Monday, 11 August 2014

For what its Wirth

Rumour long foretold of an affluent, prestigious, world-class, contemporary art gallery whose arrival in a small rural town in Somerset was going to bring much joy, prosperity and branded re-useable tote bags throughout the vale. Its name, Hauser and Wirth and we had all been waiting with great expectation for the opening of its latest gallery in Bruton, Somerset this summer. Sharing its name with its other established galleries in London, New York and Zurich, Bruton might not seem like the obvious place for a commercial city-based gallery to set up, but with a gap in the art map that sees Bristol and Bath already hosting our largest contemporary art centres, there was perhaps an opportunity to establish some of the arts market elsewhere. And as the Somerset creative community have already proved, we don’t let being rural get in our way and continue to ensure, ‘there’s art in them thar hills’, often whether people love it/want it, support it or not! Maybe it is our resilience superseded only by our beautiful scenery that inspired the owners of Hauser and Wirth to bring a slice of the city to our middle of nowhere! (or possibly that the gallery’s owners send their children to school in Bruton?... although I prefer  to think it was a bit of both)    

Whatever the reason, Hauser and Wirth's arrival provides a fantastic opportunity to form new links between Somerset and the national/international contemporary art world as well as encouraging more tourism to the area. Now nearly a month has passed since it first opened its doors to the public I went to visit and find out for myself if it all really was ‘wirth’ the wait (forgive the puns, I can’t help myself!)

Subodh Gupta's 'Untitled' (2008) stainless steel bucket in the courtyard of Durslade Farm.
Set in the grounds of Durslade Farm, (a former piggery, barns and stables around a central courtyard) Hauser and Wirth boasts five gallery spaces equating to a total 2483 square meters, a one and a half acre meadow garden designed by Piet Oudolf, education rooms, studio spaces and Bar/Bistro.  It is hard to find fault as it is, all without question, beautiful. The standards of design, detail are high from the practical layout of the car-park to courtyard entrance complete with its own outdoor sculptures; a giant stainless steel bucket by Subodh Gupta and humongous bronze by Paul McCarthy (amongst others) to the gallery rooms themselves which feature both contemporary white-walls and spaces where they have retained the original barn features, beams and brick walls. The bar and grill is one of the gallery’s unique highlights and features a bar made from a mêlée of scavenged materials from railway tracks and fragmented paintings on wood with an equally impressive cloakroom, described as ‘a unique installation’ made from industrial lockers and paint cans. I assume it is there to be used...?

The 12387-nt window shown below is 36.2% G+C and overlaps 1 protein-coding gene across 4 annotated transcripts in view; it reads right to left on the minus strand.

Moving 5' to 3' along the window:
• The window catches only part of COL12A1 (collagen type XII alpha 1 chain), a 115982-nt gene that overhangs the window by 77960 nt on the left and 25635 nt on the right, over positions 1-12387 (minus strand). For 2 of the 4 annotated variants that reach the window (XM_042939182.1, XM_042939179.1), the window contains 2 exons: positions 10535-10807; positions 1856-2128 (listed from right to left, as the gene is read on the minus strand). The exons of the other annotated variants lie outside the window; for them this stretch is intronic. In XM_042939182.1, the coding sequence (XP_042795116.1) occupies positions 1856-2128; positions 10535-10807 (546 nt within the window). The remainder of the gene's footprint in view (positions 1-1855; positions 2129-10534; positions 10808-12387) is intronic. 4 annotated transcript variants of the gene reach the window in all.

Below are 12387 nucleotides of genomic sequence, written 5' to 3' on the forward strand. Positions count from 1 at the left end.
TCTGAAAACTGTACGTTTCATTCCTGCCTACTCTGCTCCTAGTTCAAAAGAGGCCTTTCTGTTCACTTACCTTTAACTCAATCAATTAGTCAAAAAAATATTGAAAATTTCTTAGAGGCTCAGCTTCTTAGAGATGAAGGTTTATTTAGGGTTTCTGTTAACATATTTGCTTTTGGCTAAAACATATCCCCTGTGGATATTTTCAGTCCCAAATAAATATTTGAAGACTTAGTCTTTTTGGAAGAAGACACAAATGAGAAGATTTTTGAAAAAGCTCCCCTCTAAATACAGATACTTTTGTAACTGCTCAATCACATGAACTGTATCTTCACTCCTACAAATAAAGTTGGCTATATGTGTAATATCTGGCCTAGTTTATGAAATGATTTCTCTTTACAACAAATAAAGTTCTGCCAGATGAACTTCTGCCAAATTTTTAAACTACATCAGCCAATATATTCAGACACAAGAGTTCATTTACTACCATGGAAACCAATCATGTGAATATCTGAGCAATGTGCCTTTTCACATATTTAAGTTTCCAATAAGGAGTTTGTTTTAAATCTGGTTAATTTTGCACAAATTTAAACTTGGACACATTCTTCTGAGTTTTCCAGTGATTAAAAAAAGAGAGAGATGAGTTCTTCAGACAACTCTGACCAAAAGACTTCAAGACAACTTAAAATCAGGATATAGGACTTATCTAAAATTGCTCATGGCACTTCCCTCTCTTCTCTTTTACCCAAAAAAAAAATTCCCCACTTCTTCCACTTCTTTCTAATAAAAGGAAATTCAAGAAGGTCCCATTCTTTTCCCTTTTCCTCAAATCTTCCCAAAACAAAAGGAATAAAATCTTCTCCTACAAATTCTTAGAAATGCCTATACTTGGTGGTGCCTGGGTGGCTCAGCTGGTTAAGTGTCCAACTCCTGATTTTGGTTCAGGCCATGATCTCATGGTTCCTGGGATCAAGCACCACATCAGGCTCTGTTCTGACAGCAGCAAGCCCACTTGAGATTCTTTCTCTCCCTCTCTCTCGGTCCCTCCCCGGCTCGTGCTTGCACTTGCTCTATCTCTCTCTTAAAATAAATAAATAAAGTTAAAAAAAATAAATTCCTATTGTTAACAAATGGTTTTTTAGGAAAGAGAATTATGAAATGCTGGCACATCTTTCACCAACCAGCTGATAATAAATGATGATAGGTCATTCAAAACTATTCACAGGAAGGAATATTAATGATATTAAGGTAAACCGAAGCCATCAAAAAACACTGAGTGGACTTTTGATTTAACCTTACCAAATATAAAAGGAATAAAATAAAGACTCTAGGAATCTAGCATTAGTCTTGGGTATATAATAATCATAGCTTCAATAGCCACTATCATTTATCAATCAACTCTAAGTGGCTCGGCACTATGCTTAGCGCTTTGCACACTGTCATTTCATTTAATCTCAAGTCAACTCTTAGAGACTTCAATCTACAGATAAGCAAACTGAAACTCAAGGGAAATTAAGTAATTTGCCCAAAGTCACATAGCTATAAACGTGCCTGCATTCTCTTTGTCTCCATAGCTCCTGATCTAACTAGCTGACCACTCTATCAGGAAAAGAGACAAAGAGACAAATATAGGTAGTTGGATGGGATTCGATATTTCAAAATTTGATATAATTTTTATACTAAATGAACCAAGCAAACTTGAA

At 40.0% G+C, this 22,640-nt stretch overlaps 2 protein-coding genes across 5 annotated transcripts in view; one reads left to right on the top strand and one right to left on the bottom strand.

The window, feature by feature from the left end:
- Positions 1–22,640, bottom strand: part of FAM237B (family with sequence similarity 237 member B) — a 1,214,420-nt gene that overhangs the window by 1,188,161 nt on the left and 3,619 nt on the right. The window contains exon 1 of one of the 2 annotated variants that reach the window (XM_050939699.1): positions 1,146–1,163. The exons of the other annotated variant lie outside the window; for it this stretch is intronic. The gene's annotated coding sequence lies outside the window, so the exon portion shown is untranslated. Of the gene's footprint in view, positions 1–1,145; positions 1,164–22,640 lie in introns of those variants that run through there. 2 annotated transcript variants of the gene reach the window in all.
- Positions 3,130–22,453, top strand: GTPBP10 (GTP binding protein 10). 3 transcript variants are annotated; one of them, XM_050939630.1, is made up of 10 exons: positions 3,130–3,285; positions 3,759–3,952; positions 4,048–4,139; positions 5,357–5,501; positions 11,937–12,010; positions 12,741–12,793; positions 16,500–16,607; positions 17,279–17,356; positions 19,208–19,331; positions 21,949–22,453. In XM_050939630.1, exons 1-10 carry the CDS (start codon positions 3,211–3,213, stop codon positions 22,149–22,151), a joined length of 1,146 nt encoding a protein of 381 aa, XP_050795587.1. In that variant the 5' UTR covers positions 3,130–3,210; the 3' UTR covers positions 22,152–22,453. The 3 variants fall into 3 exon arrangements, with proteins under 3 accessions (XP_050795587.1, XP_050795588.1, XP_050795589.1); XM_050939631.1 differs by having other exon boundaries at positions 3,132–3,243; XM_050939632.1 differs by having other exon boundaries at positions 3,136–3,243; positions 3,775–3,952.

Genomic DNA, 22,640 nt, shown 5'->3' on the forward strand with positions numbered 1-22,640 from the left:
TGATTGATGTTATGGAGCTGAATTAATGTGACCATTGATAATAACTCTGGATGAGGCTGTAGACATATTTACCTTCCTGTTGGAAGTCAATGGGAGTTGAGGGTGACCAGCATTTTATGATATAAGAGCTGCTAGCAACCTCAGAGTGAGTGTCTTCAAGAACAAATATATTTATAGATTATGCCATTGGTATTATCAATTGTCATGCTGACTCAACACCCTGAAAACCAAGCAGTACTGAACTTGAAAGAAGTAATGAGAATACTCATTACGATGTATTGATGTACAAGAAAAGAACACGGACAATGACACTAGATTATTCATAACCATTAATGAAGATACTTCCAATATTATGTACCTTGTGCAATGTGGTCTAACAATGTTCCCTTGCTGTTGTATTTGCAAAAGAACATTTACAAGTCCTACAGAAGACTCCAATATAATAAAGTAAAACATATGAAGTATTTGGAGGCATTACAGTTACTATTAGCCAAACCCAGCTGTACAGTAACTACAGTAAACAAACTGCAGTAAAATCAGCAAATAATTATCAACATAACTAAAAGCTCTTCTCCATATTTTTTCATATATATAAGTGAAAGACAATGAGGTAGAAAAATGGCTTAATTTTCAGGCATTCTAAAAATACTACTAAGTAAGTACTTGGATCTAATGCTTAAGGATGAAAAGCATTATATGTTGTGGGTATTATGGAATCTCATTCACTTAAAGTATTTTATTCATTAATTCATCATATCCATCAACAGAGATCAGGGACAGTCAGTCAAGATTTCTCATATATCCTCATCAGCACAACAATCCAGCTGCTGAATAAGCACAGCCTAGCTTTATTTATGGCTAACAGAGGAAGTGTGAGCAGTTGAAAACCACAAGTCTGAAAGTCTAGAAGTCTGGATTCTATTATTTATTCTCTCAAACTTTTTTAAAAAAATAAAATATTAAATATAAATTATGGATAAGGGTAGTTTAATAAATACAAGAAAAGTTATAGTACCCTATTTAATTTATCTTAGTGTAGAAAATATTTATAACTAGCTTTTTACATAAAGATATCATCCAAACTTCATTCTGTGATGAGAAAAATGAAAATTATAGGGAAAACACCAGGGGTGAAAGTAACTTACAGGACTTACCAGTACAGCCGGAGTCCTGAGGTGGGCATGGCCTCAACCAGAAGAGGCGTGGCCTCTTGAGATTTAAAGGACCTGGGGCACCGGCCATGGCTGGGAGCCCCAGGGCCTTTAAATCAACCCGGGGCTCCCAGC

Paul McCarthy's 'Ship of Fools, Ship Adrift' (2009-2010) Bronze. 
Although this perfection comes at a cost too and I fear its ‘middle-class chic’ could brand Hauser and Wirth Somerset as a place stereotyped to the well-off, retired/middle aged or readers of Country Living magazine. There is nothing wrong with any of those groups per say, as they do make a significant majority of the audiences that view/invest in art in the county (and indeed I have my suspicions they are one of the target audiences Hauser and Wirth are looking to attract, after all they are a commercial gallery) however even though I have studied and seen much art in my modest 27 years, I still felt slight trepidation created by the air of fanciness at Hauser and Wirth, as though such a place was not for the likes of me, that my worthiness of being there was somehow dependant on how many interior design books I owned and kept on my Ikea coffee table (the answer is none by the way, I don’t even own a coffee table!). This was, in part a misconception that was soon dispelled by the friendliness of the staff. I did just come to 'see the art', but as this post proves I often find the context of the art world more distracting in than that of the art work itself.
I predict that attracting a wide variety of audiences is Hauser and Wirth Somerset’s greatest challenge (and one that, notably, is shared by many other arts institutions) especially now they are unable to rely on the passing footfall of their naturally busy city venues, this rural and remote gallery will need to ensure that they make an effort to attract and not isolate a wide variety of audiences through its doors (a few road signs to it wouldn’t go amiss either!?) Hauser and Wirth has been successful and got off to a good start in the way it hasn’t just muscled its way into this community simply by throwing its wealth around, it has employed local builders, artists, residents and looked to the local town’s businesses for support and partnership. At present it seems that they are achieving a diverse audience in having learning/events programmes as well as residences with local artists that look to engage with the wider community. I can only hope this is sustained and grown upon in the opening months as it continues to live up-to its reputation and forge new links within the South West.